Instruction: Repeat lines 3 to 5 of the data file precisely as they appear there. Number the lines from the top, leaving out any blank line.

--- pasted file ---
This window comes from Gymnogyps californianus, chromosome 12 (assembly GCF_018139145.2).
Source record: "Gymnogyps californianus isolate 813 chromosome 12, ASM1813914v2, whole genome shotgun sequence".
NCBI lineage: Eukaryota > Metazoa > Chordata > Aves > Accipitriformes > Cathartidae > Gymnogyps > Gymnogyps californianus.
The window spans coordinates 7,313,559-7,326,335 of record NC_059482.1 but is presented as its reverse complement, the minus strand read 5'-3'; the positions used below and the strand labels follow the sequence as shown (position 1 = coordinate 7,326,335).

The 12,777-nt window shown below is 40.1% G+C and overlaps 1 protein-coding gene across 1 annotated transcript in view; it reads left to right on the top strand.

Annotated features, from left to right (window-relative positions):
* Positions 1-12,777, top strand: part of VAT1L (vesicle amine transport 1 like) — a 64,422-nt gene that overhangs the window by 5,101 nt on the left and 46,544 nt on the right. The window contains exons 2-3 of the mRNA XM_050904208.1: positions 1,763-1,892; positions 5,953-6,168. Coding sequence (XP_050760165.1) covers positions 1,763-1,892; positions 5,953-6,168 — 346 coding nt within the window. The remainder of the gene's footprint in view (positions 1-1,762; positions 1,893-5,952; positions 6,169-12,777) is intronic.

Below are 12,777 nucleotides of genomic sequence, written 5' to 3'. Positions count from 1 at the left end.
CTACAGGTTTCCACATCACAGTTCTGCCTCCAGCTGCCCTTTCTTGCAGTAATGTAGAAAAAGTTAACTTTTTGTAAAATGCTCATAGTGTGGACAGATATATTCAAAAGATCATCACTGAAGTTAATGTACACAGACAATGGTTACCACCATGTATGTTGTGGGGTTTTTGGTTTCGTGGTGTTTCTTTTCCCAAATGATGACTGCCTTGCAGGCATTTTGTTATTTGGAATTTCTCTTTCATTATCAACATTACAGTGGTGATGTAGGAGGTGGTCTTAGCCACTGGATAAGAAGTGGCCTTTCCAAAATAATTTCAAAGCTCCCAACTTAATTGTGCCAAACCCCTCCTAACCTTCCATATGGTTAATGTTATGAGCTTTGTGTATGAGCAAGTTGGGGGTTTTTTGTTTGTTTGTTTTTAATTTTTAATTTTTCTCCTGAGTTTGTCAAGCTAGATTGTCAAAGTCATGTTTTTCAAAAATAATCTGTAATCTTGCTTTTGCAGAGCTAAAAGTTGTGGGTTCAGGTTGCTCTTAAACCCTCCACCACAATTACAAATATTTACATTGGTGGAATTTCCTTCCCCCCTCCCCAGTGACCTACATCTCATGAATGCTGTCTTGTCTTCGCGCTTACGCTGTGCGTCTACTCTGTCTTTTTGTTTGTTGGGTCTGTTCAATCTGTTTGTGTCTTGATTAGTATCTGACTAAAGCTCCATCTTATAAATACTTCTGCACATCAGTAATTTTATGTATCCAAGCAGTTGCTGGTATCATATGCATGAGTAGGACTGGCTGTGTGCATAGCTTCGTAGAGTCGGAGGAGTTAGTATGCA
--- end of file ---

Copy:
NCBI lineage: Eukaryota > Metazoa > Chordata > Aves > Accipitriformes > Cathartidae > Gymnogyps > Gymnogyps californianus.
The window spans coordinates 7,313,559-7,326,335 of record NC_059482.1 but is presented as its reverse complement, the minus strand read 5'-3'; the positions used below and the strand labels follow the sequence as shown (position 1 = coordinate 7,326,335).

The 12,777-nt window shown below is 40.1% G+C and overlaps 1 protein-coding gene across 1 annotated transcript in view; it reads left to right on the top strand.